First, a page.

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Reading City Council asked to step up release of American Rescue Plan dollars

Reading is starting to spend the $61 million it received from the federal government’s American Rescue Plan.

City Council will vote in a couple weeks to officially to give $3 million to the Santander Arena and Santander Performing Arts Center.

In July, council passed a resolution stating it supported giving the money to the venues, but for the funds to officially go into the venue’s pockets, an ordinance must be passed.

Officials from the Berks County Convention Center Authority, the organization that oversees the venues, met with council Tuesday night and asked them to expedite the funds.

“When we were before you a few weeks ago and the $3 million was approved, we thought the money was in route,” said Michael Gombar Jr., vice chairman of the Berks County Convention Authority board.

One of the reasons the money is needed sooner rather than later, is that the Reading Royals home opener is Oct. 23 and Santander Arena’s ice making equipment needs to be replaced at a cost of $1.25 million.

“We did make a commitment on the ice plant,” Gombar said. “Which is sorely needed — probably on borrowed time at this point.”

Gombar added that the board is asking for the full $3 million now, instead of only $1.25 million for the ice plant, so council does not have to approve a second ordinance releasing the rest of the funds.

Managing Director Abraham Amoros said Mayor Eddie Moran, who was not present at Monday’s meeting, approved of the request.

Amoros added the funds would come out of the American Rescue Plan and not the city’s general fund or capital expenses.

“He (Moran) feels they could use the money right away to prepare for the season,” Amoros said. “The need is definitely there.”

The convention center board also asked the Berks County commissioners to contribute $3 million to the venues. The commissioners voted 2-1 in favor of it, but they too have not officially given the money to the convention center board.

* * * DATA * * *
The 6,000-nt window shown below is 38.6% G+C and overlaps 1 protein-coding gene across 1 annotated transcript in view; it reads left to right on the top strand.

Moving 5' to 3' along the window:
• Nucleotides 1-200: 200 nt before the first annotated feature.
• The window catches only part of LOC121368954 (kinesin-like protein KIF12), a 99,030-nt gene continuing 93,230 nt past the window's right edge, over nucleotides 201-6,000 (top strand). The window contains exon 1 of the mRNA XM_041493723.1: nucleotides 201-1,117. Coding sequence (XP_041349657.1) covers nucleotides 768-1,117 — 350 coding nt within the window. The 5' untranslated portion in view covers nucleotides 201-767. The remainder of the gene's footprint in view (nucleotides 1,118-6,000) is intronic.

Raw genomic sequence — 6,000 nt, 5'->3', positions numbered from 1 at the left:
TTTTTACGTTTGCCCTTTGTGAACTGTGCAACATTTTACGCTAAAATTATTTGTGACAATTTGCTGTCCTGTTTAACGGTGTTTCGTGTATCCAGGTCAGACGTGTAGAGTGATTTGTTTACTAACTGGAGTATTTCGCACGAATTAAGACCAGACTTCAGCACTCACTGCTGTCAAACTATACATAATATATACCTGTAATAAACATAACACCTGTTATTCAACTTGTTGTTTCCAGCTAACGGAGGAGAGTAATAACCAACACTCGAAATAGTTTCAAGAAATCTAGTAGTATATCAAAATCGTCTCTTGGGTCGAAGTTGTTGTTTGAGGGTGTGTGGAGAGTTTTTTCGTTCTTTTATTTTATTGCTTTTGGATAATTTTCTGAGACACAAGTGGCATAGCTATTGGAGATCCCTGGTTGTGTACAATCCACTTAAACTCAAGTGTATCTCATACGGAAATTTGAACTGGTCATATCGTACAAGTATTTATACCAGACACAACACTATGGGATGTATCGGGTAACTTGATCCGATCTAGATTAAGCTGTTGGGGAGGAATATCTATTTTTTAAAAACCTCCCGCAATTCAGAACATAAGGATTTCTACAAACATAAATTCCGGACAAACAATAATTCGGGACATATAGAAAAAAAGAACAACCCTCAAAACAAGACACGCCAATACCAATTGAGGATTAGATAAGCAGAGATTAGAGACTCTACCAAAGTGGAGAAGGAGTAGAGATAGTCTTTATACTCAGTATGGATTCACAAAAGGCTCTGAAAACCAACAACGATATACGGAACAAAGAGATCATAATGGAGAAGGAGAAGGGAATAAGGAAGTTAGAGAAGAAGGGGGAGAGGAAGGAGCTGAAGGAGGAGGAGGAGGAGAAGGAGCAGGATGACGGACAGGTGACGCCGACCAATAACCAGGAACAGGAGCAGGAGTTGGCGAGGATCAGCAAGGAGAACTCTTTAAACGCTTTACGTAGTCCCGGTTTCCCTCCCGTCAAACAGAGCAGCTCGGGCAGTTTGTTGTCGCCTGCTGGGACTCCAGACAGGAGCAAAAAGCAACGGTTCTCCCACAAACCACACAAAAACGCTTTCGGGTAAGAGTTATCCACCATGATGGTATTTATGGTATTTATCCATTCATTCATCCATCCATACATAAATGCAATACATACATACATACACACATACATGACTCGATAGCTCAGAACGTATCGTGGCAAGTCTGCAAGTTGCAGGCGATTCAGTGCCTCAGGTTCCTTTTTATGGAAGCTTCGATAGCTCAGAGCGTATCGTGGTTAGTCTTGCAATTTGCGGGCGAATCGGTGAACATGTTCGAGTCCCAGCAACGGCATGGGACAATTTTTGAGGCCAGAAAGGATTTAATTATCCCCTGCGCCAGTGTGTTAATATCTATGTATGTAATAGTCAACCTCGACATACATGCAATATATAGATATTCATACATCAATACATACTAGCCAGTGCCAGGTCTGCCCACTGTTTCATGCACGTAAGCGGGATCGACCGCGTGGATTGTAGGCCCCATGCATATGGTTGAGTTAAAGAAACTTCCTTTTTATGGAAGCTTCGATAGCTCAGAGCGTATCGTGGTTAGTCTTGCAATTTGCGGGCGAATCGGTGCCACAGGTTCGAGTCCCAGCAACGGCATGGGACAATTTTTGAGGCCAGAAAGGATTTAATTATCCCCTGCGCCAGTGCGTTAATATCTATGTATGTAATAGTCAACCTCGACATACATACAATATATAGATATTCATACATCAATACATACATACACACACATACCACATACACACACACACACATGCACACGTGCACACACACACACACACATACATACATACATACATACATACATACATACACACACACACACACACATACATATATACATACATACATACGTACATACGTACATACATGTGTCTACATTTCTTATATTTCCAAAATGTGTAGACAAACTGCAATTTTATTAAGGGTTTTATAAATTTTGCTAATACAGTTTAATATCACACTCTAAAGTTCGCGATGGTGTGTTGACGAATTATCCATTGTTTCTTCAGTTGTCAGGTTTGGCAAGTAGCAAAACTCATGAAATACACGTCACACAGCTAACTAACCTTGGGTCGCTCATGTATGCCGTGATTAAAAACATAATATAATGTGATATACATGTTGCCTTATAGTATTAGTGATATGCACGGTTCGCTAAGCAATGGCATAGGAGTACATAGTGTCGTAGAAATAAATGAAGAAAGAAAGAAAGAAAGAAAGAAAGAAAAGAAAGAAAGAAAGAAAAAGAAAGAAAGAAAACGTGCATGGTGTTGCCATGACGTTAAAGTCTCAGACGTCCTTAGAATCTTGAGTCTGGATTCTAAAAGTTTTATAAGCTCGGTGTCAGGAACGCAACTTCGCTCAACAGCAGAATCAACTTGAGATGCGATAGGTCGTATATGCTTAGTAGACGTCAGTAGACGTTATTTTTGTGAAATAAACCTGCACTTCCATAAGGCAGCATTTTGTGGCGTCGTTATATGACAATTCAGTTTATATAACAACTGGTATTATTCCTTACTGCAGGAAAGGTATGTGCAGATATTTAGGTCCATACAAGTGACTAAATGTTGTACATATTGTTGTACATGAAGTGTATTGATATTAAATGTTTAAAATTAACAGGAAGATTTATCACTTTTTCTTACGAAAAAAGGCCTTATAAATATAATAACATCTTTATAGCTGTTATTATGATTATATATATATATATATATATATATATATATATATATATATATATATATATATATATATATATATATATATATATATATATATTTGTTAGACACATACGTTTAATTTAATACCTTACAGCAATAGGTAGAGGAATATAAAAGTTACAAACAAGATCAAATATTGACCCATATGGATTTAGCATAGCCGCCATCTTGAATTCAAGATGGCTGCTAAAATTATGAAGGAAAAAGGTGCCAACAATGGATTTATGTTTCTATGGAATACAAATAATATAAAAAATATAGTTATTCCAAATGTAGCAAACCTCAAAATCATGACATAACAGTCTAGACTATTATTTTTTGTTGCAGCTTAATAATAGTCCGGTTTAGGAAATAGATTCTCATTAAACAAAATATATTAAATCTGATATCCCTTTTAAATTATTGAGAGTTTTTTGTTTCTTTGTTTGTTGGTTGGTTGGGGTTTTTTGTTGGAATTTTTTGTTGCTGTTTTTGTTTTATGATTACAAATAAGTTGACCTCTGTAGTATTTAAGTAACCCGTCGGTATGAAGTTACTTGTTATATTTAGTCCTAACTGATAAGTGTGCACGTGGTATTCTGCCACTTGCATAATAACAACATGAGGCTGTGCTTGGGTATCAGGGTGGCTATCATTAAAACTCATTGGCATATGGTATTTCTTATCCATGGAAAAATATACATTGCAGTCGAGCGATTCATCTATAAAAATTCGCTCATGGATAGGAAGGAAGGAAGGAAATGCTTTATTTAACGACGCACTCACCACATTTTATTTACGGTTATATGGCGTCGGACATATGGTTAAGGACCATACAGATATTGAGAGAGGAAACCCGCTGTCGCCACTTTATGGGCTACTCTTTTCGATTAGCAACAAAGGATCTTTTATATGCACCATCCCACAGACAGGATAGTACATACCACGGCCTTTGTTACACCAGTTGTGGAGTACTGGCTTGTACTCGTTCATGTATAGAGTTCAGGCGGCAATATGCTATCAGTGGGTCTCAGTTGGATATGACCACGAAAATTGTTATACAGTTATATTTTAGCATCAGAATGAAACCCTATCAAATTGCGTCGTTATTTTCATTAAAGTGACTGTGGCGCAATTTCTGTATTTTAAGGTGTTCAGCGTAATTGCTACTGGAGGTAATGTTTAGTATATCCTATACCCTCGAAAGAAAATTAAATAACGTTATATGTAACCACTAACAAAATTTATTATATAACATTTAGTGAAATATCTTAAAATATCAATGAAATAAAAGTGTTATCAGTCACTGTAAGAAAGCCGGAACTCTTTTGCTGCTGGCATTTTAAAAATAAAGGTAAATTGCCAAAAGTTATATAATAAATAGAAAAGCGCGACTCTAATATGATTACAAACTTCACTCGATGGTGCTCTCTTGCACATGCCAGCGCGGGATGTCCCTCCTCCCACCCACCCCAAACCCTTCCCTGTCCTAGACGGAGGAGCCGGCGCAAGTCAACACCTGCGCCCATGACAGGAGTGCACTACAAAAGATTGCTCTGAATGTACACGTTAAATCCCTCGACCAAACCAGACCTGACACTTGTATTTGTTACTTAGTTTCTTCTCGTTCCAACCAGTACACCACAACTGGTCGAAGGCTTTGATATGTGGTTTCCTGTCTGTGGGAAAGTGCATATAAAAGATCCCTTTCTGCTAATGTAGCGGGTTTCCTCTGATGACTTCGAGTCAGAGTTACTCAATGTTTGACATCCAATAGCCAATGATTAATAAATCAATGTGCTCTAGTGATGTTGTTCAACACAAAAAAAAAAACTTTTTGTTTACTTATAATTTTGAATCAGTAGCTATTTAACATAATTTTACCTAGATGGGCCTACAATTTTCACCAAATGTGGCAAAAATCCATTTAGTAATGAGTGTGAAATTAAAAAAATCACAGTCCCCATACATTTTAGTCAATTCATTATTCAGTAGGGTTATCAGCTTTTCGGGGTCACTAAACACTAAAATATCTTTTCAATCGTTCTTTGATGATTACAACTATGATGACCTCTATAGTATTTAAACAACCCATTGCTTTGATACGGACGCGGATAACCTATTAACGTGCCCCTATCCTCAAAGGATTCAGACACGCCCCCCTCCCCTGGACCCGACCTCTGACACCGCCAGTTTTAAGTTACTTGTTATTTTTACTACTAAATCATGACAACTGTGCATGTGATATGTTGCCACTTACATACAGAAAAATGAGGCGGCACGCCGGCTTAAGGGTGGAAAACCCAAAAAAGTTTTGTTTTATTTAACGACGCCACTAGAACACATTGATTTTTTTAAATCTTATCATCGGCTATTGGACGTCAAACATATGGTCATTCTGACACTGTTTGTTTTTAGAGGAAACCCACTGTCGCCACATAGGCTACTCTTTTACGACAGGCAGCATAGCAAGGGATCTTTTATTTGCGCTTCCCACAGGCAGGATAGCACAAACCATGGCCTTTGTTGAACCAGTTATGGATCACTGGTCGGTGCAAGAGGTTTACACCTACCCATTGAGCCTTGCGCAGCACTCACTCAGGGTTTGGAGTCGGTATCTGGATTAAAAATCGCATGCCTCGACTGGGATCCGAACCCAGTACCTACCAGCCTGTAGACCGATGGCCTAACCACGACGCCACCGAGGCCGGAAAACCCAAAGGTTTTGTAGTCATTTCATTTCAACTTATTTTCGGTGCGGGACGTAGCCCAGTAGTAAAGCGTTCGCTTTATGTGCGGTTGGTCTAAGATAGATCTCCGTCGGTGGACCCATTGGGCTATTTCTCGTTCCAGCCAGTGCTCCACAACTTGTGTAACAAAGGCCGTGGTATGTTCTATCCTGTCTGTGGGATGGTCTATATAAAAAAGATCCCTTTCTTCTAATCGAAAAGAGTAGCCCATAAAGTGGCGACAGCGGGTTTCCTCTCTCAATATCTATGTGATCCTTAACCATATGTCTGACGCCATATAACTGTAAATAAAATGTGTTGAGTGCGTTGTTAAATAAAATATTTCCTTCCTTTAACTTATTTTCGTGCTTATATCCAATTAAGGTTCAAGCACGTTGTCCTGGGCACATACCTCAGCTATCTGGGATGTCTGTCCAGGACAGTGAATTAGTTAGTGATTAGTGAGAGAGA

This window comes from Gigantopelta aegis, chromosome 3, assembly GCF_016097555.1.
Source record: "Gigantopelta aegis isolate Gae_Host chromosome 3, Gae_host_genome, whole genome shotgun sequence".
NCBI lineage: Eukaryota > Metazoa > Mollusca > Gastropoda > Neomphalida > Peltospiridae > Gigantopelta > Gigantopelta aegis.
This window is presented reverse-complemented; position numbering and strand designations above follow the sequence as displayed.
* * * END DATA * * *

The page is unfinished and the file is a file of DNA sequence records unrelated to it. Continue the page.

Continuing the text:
Board member Michael Ehlerman told council there is a plan and that the board wants to focus on capital expenses.

Previously, the convention center board told council it planned to spend $4 million to address normal wear and tear from operating the venues and devote $2 million to enhancements.

“We felt it was appropriate for improving the facilities,” Ehlerman said. “There are a series of things in that. Some of its sound systems, some of its lighting, some of it is signage, some of it is a little fancy but it is state of the art.”

Gombar added that the upgrades are needed so Reading can compete with towns like Allentown and Hershey to attract national acts.

‘A little trouble’

Board member Michael Fiucci said some of the upgrades would use green technology.

“Our ice plant is going to go away from freon and we are going to go to CO2,” he said. “The lighting will be upgraded to LEDs. It will be a lot more efficient at the ice plant and lighting.”

Council Vice President Lucine Sihelnik thought it made sense for the city to help the entertainment venues.

“In your industry and what we have as a gem in our downtown, I think, it is critical to have the sound systems and other state-of-the-art equipment,” she said.

The reason the board would use a bulk of the funds coming from the city for capital expenses, Ehlerman said, is because the board has other obligations.

“It allows us to continue to make other expense payments that we have gotten into a little trouble with,” he said

PNC Bank delayed two principal payments totaling $1.3 million and the board has to repay those Jan. 1, 2022, and has to be repaid within three years, Ehlerman said.

“To the degree we have funds available from another source toward (capital expenses), it makes it much easier to meet those principal payments,” Ehlerman said.

Officials previously said the venues lost $6.2 million in revenue over the past 18 months because of the COVID-19 pandemic.

The Fightins’ part

Council voted at the beginning of July to give $3 million to the Reading Fightin Phils for upgrades to the stadium or potentially risk losing the team to another city.

The team needs to upgrade the stadium to meet Major League Baseball’s new standards. If it does not, the MLB could pull the team’s license and another town could get it.

The Fightins have agreed to kick in $3 million as did Berks County toward the $15 million in renovations.

The baseball team also applied for a state Redevelopment Assistance Capital Program seeking $7.5 million in funds. The state has not determined how much the team will receive.

However, the Fightins are in the same position as the convention center board: Council supports allocating the money, but it has yet to release the funds.

There has been no discussion on when council would release the funds to the Fightins.


Source: Berkshire mont

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